We chose to camp at the second lake, which took us approximately 6 miles to reach and found a nice flat spot to set up camp that had a glorious view of Temple Crag after climbing up some rocks. After dropping our stuff and setting up camp, we decided to continue hiking up to the next couple of lakes which offered some more amazing views of the area; and found some fresh snowmelt where we were able to fill up our waters for the next couple of days.


Couple’s Peak-Bagging

My Disclaimer if you’ve never gone peak-bagging: Climbing Temple Crag was definitely one of the hardest things that I have ever done. I had never gone peak-bagging before. I didn’t know we were going to be peak-bagging during our couple’s backpacking to big pine trip. It really forces you to push yourself physically, mentally, and emotionally; especially class 3 & 4 climbing. Peak bagging is not for the faint of heart. Many people do this trail without stepping foot near Temple Crag and if it is too far out of your comfort zone there is still plenty of day hikes to occupy your time within Big Pine.

For those of you with peak bagging experience: Stephen has gone peak-bagging several times and would definitely recommend this one. It’s insanely fun because it has a bit of everything: rappelling, rock climbing, glissading, and an especially nice ridge to go up. Nice and easy if you have any experience and are comfortable with heights.

Was it worth it? YES. 100% would do it again. Despite the exposure over the cliffs, we felt super safe doing it thanks to the amazingly experienced crew we went with and the climbing safety equipment we brought along; but, we also have a little bit more experience rock climbing and climbing along ridges than the average person. When you reach the summit, the feeling of accomplishment you get is overwhelming and it really makes you feel like you can conquer anything. Looking back at all the land we covered & climbed to get there was a great feeling. It was a little windy but we felt comfortable by grabbing onto the rocks on the summit.

Logistics & How To Reach the Summit

We headed up past the third lake towards Contact Pass after hiking up through snow and talus. I had borrowed some strap-on crampons which made her time going up much easier, however, everyone else was totally fine in their normal hiking shoes and ice axes. Once we finally got to the top of the pass, we harnessed in and climbed up Contact Crack. This is on your immediate right when you reach the top. We decided to bring our equipment just to have a better sense of safety since it was both Chris’s & my first time doing this sort of thing. We saw a few other people do the same climb without any equipment, so it really just depends on your comfort level climbing in the outdoors and your willingness to haul your climbing bag with you.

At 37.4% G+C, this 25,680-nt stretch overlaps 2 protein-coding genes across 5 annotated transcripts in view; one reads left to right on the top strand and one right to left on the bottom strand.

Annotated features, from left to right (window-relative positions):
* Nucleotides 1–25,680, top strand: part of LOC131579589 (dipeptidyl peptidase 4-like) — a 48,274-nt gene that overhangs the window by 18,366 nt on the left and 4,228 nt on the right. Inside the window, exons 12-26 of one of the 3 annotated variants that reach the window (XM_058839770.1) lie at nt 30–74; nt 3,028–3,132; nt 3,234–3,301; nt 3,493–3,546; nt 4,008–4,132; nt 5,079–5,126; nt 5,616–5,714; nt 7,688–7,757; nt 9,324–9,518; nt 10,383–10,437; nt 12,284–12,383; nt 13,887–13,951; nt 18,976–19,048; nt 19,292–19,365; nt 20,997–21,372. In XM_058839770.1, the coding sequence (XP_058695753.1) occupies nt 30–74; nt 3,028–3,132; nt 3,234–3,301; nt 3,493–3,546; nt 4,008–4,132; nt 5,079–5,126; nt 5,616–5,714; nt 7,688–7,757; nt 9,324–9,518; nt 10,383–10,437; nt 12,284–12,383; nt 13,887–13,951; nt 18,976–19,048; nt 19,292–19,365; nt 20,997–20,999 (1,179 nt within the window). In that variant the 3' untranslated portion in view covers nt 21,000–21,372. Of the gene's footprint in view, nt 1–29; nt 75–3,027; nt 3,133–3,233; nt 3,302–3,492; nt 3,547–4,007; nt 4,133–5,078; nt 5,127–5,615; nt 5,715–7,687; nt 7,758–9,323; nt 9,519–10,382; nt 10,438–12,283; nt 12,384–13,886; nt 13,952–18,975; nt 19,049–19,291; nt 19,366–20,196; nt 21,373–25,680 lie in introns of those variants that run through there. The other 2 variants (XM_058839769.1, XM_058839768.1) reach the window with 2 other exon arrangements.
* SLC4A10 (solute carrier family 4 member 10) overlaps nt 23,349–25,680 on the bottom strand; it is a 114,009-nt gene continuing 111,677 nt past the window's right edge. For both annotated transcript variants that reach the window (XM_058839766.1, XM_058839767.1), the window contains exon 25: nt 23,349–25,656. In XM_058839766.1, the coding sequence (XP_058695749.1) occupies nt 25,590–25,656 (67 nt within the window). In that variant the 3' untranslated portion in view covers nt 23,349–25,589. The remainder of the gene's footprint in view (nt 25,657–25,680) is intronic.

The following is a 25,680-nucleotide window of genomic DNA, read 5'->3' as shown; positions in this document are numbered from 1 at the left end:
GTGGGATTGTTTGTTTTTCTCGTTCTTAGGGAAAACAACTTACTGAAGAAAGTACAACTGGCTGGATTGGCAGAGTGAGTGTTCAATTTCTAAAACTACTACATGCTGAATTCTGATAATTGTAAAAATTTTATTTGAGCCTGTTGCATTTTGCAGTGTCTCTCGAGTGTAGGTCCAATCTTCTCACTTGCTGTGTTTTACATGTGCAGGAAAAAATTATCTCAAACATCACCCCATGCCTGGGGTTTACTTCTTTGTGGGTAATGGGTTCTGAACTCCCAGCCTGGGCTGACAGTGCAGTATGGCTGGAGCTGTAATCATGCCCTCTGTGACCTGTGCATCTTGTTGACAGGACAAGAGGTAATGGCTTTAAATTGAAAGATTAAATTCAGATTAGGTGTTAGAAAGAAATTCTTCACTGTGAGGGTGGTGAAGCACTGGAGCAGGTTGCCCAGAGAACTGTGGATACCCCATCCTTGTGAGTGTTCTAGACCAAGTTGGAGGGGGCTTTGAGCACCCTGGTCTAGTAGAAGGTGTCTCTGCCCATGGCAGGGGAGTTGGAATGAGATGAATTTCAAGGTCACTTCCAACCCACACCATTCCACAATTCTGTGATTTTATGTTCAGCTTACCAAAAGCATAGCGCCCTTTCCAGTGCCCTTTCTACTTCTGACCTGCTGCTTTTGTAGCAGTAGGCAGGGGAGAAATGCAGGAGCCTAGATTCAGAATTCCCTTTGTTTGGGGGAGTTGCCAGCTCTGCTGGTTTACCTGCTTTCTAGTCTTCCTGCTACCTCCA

After that, the rest of the elevation gain comes with scrambling up the ridge. For a more detailed route description check out this link! Overall, I would highly recommend trying out this amazing peak if you have some climbing experience and aren’t too afraid of heights. For reference, at the top, you have 1000 foot drops on either side of you. Even so, if you are wanting to push yourself, this could be an adventure for you! Otherwise, we’d recommend spending your day climbing up to the Palisades Glacier or some of the other lakes if you wanted a more active day away from camp without involving Temple Crag.

Hiking out of Big Pine

Hiking out was a piece of cake since it is 99% downhill. You are on the trail the entirety of the way down and your backpack is lighter because you’ve lightened up your bear canister. It took us about 4 hours to do 6 miles. We left right after sunrise since we had a long drive ahead of us when we got down. It was also perfect timing since it didn’t get too hot! We ran into a bunch of day hikers on the way down, as it is quite a popular trail in the Sierra region. If you choose to do the day hike in (12-ish miles round trip), you don’t have to get a wilderness permit. You also aren’t carrying as much poundage which can be appealing. Couple’s backpacking to Big Pine is not for everyone, so couple’s hiking is an easier alternative.

Whether you desire some thrill-seeking climbing/peak bagging or just a chill couple of camping days relaxing by the lakes, couple’s backpacking to big pine via the North Fork Trail has something for you! We know we’ll be back soon!

All picture credit to Mark Jiroch & Chris Meugniot Photography! Make sure to check out his insane adventure photographs!

You may also enjoy:

Stephen & Giselle backpacking the Sierra High Route